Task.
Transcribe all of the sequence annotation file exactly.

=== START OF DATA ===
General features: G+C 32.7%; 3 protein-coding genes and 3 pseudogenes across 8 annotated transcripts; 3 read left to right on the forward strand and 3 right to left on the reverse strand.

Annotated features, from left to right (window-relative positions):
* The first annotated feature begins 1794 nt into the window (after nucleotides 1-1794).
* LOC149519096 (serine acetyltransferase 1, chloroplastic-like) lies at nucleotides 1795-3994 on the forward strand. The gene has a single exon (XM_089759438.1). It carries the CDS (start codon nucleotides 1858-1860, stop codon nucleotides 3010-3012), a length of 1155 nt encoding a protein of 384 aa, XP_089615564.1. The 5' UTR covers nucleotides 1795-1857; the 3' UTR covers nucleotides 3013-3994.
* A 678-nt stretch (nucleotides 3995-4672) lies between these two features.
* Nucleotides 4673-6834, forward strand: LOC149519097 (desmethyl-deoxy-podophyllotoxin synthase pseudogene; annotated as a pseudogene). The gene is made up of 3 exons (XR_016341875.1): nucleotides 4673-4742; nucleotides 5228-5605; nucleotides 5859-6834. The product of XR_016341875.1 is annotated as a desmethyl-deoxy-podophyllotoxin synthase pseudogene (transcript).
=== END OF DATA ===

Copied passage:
General features: G+C 32.7%; 3 protein-coding genes and 3 pseudogenes across 8 annotated transcripts; 3 read left to right on the forward strand and 3 right to left on the reverse strand.

Annotated features, from left to right (window-relative positions):
* The first annotated feature begins 1794 nt into the window (after nucleotides 1-1794).
* LOC149519096 (serine acetyltransferase 1, chloroplastic-like) lies at nucleotides 1795-3994 on the forward strand. The gene has a single exon (XM_089759438.1). It carries the CDS (start codon nucleotides 1858-1860, stop codon nucleotides 3010-3012), a length of 1155 nt encoding a protein of 384 aa, XP_089615564.1. The 5' UTR covers nucleotides 1795-1857; the 3' UTR covers nucleotides 3013-3994.
* A 678-nt stretch (nucleotides 3995-4672) lies between these two features.
* Nucleotides 4673-6834, forward strand: LOC149519097 (desmethyl-deoxy-podophyllotoxin synthase pseudogene; annotated as a pseudogene). The gene is made up of 3 exons (XR_016341875.1): nucleotides 4673-4742; nucleotides 5228-5605; nucleotides 5859-6834. The product of XR_016341875.1 is annotated as a desmethyl-deoxy-podophyllotoxin synthase pseudogene (transcript).